Even the normally safe haven of bonds was rocked by the financial fallout of the credit crunch. Normal concerns about the risk of issuer default were accentuated by the pervasive uncertainty and, for a time, trading in most fixed income securities ground to a near halt. Given some of the fixed income market’s idiosyncrasies in establishing bond value, this limited trading volume has created some outlandish bond pricing distortions that will likely continue to be the norm well into 2009. While interim price fluctuation is immaterial if a bond is held until maturity, these abnormal pricing swings only exacerbated the portfolio volatility felt by investors.

However, there are some notable bright spots as well. Except for those selling on-air advertising, the country breathed a collective sigh of relief when the presidential campaign marathon finally ended and one notable uncertainty was clearly resolved. As with any party change, long-ranging fiscal and philosophical differences will need to be wrestled with going forward. But putting the election behind us, and the appointment of several financially savvy cabinet members has helped assuage one set of market concerns.

Likewise, the multiple initiatives of the Federal government to inject liquidity into the credit markets, financially backstop troubled companies/assets, and expand guarantees on certain deposits and money market funds has started to take hold. This has helped calm investor queasiness regarding the possibility of ongoing, out-of-left-field defaults that so rattled both the equity and fixed income markets several months ago.

Similarly, it is clear that there is, and will continue to be, a concerted effort by the Federal government to stimulate the economy with whatever tools it can muster. Will this be costly? Yes. Will this aggravate the deficit? Yes. Will we overspend? Yes. Will there be waste and pork? Yes. But will it work? Yes. It will be difficult to turn off the spending faucet once started and there may indeed be inflationary pressures to deal with down the road but those are problems for another day.

Recently, trading volume in most of the fixed income market remains extraordinarily thin with one exception. There is currently an insatiable worldwide demand for U.S. Treasury bills, notes, and bonds that have been propelled by global economic uncertainty. This glut of buyers has caused yields on U.S. Treasury paper to drop to unheard-of levels; with 30-year T-bond yields barely topping 3.00%, 5-year T-notes near 1.5%, and 3- month T-bills recently priced to generate an effective yield of 0.0%…adding new meaning to the term ‘zero-coupon bond’. Both of these fixed income market anomalies will correct as calamitous concerns moderate and the appetite for more appropriate and normative yields, along with the accompanying risk, return.

Stock market price movement continues to be volatile, although the daily swings can seem rather tame when compared to the gut-wrenching lurches of the past few months. Perhaps we are just acclimating. Although the firm does not make macro investment decisions based on suspected technical market tops or bottoms, many equities have been trading within a defined pricing range and we have been selectively adding/enhancing certain stock positions we view as fundamentally sound when they tick toward the lower end of that parameter.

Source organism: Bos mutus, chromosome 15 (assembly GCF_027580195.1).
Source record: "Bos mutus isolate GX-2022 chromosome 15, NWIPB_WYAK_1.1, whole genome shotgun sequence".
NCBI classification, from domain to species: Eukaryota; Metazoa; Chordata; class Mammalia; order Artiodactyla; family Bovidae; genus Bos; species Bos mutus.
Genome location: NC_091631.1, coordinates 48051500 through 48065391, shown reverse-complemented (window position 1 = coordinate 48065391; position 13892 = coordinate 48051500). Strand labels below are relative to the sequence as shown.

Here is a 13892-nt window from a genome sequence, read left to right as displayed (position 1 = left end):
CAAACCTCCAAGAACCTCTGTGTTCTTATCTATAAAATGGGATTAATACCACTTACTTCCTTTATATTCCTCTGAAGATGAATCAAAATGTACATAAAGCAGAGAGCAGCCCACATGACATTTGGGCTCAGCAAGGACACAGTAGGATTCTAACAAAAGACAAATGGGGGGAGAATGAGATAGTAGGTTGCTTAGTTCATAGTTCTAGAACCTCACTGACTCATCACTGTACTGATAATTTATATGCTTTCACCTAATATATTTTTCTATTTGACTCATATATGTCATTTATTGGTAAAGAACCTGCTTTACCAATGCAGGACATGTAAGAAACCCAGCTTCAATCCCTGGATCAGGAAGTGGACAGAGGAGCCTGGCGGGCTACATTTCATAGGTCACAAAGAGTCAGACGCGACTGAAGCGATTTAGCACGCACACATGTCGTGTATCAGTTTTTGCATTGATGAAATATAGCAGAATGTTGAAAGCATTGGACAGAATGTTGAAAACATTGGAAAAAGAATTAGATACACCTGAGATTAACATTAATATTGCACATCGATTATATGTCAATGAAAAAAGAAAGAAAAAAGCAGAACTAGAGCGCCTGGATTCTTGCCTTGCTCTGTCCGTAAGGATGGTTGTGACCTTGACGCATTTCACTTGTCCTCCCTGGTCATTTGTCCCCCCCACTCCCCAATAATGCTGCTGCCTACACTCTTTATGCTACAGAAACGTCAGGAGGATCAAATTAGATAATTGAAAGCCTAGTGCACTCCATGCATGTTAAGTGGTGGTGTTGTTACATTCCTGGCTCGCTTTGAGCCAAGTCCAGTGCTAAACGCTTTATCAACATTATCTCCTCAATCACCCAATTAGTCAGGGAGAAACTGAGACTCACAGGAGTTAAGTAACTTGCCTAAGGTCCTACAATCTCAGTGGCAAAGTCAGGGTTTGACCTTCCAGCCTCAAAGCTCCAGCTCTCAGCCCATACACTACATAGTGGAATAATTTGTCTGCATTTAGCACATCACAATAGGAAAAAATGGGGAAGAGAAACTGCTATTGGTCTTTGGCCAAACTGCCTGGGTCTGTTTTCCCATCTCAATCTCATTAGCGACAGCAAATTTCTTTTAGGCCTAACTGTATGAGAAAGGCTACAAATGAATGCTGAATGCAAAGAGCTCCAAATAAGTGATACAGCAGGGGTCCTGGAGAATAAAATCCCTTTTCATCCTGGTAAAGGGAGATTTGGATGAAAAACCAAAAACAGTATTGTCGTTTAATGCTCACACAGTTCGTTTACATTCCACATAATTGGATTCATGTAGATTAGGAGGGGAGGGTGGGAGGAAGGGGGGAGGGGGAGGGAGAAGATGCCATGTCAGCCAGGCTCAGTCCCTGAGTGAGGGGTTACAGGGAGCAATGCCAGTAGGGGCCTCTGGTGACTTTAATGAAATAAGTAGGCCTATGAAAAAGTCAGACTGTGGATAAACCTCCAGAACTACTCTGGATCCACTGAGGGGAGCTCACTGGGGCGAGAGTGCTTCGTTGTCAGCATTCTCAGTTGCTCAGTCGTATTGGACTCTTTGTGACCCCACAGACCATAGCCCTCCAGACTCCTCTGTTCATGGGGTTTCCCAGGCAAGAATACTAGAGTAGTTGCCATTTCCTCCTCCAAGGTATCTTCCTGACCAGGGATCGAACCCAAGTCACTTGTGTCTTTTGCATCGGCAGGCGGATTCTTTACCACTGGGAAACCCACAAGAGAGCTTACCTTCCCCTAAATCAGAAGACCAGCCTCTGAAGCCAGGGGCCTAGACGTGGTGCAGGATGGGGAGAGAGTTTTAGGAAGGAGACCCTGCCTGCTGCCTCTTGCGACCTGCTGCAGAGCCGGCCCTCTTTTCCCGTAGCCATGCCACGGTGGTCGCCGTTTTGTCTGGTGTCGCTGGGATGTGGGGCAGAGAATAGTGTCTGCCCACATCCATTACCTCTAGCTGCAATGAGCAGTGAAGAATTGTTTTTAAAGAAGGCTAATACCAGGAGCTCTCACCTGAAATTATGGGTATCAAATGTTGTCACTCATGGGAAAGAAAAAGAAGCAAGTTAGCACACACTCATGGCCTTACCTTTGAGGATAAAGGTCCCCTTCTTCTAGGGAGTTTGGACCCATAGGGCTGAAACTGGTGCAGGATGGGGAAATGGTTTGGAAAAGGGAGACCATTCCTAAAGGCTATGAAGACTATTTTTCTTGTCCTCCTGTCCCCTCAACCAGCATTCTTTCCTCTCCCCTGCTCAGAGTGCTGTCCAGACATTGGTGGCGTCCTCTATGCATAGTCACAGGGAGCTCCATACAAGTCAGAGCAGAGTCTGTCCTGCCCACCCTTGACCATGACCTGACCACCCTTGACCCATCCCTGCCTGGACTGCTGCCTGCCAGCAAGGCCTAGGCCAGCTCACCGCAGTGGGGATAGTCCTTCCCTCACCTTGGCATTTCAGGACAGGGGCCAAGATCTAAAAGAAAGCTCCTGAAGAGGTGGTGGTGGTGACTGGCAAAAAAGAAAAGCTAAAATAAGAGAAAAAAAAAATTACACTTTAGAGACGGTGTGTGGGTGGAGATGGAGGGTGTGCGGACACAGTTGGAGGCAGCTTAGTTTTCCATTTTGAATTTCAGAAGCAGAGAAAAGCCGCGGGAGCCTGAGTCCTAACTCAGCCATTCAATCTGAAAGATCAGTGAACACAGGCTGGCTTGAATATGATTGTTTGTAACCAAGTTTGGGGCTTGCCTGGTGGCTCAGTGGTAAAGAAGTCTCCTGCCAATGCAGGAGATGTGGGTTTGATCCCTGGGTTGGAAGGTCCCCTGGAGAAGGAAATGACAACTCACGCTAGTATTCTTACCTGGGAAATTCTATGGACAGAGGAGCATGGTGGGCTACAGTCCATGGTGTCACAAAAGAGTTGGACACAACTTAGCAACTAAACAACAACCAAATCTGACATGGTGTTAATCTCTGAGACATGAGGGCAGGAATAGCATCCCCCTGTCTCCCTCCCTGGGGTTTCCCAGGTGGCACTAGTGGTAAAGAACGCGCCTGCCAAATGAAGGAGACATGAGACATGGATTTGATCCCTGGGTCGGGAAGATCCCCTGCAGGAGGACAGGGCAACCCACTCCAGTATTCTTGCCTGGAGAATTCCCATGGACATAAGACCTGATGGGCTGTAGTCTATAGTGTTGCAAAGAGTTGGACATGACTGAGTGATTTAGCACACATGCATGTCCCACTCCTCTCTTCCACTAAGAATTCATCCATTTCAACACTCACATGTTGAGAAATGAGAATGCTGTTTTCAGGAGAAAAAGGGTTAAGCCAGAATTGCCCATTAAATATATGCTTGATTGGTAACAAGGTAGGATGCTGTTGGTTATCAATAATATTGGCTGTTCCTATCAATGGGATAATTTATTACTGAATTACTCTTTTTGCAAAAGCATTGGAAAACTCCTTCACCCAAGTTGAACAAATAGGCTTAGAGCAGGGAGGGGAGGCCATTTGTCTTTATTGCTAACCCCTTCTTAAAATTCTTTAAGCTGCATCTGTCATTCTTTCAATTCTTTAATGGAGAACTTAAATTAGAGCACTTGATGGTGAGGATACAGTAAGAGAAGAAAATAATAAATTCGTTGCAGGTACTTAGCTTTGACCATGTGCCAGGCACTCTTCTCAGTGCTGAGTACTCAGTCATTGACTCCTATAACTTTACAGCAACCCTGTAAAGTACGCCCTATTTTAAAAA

As expected in the currently strained economic environment, recent corporate earnings announcements have leaned toward lackluster at best, with many companies significantly lowering estimates for the upcoming period. Consequently, the current price to earnings (P/E) ratios based on historic earnings need to be viewed with a jaundiced eye and do not necessarily indicate a bargain in this market. Factors such as low debt, high free cash flow, a stable dividend, etc. have been receiving greater emphasis in our ongoing equity evaluations. With dividend yields on many quality companies reaching record-high levels, one can be paid well to wait.

We also suspect that hindsight may eventually show that the U.S. equity market at its present level is notably oversold. Basement level short term fixed income yields and a quixotic bond market also contribute to making equities more appealing on a relative risk versus return basis than they were at the beginning of October and we continue to prudently look for long term investment opportunities. However, given the fragility of the markets, the uncertainty of the economy, and the impending transition of the federal government, there is no rush for a broad increase in overall equity exposure. Caution, patience, and selectivity remain our watchwords.


Our Tactical Investment Stance

Roof Advisory Group’s disciplined investment approach emphasizes adding value to client portfolios while controlling downside risk. Strategies include clearly defining investment policy ranges based on each client’s specific investment objectives/risk tolerance, monitoring portfolio adherence to established benchmark parameters, and the ongoing evaluation of relative portfolio return.
Within this strategic context, the firm makes tactical shifts with changing market conditions to optimize client portfolio performance. While every client situation is unique, outlined below are a few of the tactics we are using in the current market:

  • After maintaining a minimum equity allocation for most of September, portfolio target weightings were reduced outside the normal range to a level during the last week of that month. This portfolio move was in response to unstable market conditions. Stocks were further reduced the very next week to 40-50% below minimum equity in the very unsettled market. This fallback strategy was anticipated in advance and taken as an extraordinary and temporary position to preserve client capital.
    Beginning in the last week of October, certain equity positions started to be slowly and selectively rebuilt, if deemed appropriate, although the firm remained well below minimum equity target levels until earlier this week when we again neared the minimum equity levels targeted by individual investment policies.
  • Diversification is a priority but stock and bond positions in sectors most at risk were pared more aggressively during the market upheaval. Position rebuilding will again focus on spreading risk via adequate portfolio diversification, while not overlooking unique opportunities that may be available via specific securities or sectors.
  • Short-term fixed income investment levels are temporarily higher than the norm because of the tactical shifts above but will return to target levels as assets are gradually redeployed to appropriate long term investments. Money market funds used by the firm continue to be reviewed at the holding level.

Market Outlook December 2008 Copyright 2008 by Roof Advisory Group, Inc. All rights reserved